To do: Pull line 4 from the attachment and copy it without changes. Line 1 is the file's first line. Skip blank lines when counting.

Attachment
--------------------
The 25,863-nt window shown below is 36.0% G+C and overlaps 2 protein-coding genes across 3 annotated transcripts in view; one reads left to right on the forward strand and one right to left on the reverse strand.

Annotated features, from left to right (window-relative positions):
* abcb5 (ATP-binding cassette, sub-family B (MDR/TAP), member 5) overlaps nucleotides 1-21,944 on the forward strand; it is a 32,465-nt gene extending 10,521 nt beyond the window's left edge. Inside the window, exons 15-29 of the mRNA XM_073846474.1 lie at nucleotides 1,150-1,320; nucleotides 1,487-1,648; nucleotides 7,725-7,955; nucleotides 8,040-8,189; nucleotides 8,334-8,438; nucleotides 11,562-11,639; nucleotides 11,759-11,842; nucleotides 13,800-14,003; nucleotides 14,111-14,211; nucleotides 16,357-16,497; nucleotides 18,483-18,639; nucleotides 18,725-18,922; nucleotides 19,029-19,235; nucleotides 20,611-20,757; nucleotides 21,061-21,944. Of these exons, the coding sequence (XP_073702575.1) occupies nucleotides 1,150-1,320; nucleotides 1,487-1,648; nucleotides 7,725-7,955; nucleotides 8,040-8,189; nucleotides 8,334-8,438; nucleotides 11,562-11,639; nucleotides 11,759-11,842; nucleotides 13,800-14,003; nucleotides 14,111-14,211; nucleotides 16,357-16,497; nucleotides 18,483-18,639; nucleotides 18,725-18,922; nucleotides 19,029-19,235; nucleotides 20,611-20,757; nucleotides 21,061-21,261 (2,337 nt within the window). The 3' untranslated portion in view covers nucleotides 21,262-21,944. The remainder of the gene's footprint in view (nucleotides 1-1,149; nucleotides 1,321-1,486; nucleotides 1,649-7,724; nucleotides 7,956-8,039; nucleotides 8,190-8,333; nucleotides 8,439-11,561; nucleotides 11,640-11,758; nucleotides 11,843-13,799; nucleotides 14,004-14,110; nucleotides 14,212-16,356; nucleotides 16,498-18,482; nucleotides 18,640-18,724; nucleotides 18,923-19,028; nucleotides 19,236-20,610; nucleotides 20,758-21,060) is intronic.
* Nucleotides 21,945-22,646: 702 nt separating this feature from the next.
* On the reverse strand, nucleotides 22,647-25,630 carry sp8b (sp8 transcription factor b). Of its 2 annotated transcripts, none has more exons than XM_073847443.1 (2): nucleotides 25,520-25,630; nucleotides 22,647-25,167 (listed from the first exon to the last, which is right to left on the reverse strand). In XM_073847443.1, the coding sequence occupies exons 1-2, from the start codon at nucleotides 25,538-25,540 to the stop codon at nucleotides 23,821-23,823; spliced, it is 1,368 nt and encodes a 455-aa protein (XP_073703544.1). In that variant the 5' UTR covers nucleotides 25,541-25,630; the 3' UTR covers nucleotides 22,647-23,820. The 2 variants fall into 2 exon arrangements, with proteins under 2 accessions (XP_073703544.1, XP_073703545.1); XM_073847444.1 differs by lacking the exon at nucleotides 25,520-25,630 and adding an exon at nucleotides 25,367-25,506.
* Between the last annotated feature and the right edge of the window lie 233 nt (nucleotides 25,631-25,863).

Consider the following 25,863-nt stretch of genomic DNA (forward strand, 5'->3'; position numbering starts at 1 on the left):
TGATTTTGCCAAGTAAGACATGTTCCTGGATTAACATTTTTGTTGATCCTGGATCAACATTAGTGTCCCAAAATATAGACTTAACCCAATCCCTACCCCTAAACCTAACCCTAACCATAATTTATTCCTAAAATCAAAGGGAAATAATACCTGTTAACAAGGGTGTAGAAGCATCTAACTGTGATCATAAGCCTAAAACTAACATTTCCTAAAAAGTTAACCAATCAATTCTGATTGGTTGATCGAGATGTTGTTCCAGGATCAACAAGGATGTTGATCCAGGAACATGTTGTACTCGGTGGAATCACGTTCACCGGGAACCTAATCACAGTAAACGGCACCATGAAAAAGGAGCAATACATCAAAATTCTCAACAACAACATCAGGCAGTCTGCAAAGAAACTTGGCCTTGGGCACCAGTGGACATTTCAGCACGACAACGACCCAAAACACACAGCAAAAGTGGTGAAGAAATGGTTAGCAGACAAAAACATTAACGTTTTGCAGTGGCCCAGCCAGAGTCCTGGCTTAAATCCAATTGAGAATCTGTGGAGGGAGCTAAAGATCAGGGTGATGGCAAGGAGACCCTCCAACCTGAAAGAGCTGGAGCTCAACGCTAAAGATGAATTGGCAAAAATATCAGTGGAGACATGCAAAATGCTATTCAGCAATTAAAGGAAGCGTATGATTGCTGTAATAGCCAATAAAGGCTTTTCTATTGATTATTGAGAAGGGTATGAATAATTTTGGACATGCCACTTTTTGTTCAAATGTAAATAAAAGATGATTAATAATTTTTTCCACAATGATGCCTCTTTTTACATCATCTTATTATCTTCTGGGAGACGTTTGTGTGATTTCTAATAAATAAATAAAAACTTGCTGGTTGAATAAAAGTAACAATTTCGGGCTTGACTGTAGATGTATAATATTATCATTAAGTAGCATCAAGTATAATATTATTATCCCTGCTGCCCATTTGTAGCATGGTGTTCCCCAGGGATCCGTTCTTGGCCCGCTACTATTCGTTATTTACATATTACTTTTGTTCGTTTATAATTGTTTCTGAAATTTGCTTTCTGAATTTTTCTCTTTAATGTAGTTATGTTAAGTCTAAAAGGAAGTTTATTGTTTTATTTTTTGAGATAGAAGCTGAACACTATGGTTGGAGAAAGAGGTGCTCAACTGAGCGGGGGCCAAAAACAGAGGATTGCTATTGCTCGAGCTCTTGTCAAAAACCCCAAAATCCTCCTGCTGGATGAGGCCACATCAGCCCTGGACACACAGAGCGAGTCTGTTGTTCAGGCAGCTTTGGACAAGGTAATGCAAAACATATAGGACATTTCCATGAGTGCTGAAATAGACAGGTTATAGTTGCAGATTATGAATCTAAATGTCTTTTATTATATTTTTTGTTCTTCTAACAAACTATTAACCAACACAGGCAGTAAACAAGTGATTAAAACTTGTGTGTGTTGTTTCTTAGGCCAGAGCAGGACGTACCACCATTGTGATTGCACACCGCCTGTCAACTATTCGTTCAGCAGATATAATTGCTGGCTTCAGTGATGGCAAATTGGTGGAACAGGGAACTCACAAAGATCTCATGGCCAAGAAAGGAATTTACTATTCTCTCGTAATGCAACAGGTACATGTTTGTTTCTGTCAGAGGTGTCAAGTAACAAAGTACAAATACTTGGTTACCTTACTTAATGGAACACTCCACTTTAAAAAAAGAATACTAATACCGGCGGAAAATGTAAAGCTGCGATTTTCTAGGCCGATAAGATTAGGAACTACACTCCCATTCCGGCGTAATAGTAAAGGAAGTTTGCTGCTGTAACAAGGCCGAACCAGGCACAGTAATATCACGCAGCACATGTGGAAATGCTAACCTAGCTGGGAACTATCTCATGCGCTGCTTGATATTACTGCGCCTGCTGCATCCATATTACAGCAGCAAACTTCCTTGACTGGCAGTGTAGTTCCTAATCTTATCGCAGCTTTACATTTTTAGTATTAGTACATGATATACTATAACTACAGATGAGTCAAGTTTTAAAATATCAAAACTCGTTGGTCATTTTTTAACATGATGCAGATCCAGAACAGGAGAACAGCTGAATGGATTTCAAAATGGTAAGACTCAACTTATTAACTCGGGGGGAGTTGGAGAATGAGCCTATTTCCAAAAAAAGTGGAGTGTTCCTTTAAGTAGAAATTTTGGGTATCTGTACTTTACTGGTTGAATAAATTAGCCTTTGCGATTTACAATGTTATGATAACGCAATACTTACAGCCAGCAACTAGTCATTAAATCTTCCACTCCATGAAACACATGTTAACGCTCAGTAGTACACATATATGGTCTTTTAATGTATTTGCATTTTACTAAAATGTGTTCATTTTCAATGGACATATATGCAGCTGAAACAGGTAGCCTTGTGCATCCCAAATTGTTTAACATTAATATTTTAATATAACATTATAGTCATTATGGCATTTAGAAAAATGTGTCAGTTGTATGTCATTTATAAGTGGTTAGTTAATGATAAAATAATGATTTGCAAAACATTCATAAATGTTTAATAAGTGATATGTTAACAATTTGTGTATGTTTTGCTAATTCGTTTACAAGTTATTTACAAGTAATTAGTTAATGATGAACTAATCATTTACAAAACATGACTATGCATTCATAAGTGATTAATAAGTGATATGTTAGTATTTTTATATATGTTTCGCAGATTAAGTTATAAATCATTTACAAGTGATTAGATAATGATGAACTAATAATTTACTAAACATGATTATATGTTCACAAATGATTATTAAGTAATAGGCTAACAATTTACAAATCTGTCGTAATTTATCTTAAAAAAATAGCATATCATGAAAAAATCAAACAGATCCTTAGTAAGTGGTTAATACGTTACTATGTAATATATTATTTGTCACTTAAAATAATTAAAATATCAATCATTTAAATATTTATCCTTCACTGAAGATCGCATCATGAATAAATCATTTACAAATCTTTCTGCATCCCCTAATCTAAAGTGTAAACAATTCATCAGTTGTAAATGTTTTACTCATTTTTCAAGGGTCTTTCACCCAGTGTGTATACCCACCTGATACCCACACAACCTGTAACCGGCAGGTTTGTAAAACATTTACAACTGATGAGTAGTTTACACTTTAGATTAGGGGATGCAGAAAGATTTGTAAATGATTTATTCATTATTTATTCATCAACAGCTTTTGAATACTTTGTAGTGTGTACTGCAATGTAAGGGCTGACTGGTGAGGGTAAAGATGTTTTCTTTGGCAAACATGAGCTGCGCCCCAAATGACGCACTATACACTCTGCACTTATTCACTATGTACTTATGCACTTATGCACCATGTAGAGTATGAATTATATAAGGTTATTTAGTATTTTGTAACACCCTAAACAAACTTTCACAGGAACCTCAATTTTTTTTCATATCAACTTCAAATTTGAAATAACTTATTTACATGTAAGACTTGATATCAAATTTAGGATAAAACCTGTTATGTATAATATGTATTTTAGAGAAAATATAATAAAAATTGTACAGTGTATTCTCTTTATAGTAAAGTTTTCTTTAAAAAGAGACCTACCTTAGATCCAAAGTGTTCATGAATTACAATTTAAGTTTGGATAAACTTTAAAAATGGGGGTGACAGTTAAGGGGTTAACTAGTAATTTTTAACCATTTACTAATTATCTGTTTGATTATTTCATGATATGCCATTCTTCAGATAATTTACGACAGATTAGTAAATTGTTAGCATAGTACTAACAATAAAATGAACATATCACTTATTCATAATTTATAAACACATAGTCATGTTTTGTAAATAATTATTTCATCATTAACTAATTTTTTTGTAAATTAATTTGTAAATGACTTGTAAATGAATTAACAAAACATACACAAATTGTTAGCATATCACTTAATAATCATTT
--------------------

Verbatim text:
* Nucleotides 21,945-22,646: 702 nt separating this feature from the next.